Before You Buy,
Check for Restrictive Covenants
You’ve just toured the home of your dreams and are ready to make an offer. You may not be aware that there may be restrictions that dictate what can and cannot be done to or on the property.
A restrictive covenant—a type of deed restriction—regulates a group of new and existing homes or building lots. Developers use them to preserve a development or subdivision as a model community and control its use and appearance. Buyers agree to the sometimes-rigid restrictions in order to maintain the aesthetic standard set by the developer and to safeguard the value of their homes.
Restrictive covenants should not be confused with local zoning and government regulations. Some covenants and zoning regulations overlap. For example, either can limit the height of a building. Restrictive covenants tend to exert greater control over lifestyle. In addition to standard clauses, which may stipulate a home’s minimum size, height, architectural style, and color schemes, covenants often ban practices that could be regarded as aesthetically objectionable—such as RV, boat or non-operative vehicle parking. They may also regulate grass height, window treatments, holiday decorations, walls, fences, hedges and pets.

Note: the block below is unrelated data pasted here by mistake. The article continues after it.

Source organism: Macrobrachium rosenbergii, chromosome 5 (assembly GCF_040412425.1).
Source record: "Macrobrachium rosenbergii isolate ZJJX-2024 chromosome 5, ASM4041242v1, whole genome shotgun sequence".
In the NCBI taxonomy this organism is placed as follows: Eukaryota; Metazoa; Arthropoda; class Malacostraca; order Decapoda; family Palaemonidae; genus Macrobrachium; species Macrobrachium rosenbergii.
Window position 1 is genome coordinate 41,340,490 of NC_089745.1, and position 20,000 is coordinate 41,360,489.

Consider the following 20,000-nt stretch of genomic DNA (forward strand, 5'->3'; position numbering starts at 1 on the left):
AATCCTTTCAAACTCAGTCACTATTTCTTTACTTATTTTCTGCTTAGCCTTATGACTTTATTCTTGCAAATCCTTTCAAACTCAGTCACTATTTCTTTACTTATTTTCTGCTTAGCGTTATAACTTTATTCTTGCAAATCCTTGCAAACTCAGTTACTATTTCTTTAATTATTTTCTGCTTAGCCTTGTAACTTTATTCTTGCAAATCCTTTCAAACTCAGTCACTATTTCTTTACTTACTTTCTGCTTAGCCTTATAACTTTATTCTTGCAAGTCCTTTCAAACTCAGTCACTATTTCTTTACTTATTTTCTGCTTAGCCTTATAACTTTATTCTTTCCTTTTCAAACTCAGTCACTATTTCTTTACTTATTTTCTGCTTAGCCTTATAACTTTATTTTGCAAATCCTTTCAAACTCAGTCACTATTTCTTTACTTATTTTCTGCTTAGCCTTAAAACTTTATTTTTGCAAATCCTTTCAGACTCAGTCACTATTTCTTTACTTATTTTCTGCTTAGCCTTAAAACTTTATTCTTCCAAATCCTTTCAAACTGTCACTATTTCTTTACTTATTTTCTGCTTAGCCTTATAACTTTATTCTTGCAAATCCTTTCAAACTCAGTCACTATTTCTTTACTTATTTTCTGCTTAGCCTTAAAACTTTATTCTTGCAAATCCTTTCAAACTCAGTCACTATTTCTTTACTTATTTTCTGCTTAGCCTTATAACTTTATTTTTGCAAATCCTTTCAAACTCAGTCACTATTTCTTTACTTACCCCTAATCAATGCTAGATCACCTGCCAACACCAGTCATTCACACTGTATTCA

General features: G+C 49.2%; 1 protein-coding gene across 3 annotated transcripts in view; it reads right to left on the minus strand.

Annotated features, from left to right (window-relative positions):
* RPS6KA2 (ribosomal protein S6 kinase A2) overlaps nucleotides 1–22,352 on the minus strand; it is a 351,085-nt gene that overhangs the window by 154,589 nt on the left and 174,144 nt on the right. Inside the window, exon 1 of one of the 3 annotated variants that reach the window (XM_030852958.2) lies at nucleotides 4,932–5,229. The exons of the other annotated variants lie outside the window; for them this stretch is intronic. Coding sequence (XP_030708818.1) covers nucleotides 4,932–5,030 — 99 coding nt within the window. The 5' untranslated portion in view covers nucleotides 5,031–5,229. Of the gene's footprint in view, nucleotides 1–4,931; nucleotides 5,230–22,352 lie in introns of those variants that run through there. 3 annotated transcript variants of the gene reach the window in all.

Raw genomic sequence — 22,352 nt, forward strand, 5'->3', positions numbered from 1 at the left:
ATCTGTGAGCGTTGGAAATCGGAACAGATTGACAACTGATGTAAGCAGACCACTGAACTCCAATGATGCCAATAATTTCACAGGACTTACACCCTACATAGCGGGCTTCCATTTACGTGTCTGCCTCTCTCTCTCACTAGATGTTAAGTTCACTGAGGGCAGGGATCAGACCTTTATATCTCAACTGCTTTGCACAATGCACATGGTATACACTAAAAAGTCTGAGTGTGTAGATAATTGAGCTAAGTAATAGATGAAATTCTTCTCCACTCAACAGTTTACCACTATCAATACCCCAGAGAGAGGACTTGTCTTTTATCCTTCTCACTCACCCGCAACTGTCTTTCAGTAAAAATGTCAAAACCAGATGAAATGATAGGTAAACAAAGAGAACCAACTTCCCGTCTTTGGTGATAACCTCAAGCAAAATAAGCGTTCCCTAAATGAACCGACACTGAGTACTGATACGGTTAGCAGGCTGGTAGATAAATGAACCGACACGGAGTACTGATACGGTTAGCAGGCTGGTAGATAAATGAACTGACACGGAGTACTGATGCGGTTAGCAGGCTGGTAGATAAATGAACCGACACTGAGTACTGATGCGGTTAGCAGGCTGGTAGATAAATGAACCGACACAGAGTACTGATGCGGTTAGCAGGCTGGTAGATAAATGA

While most homeowners enjoy the quality of life resulting from restrictive covenants, some may limit the life you planned. Before committing yourself to a property, be certain you can live with all the restrictions.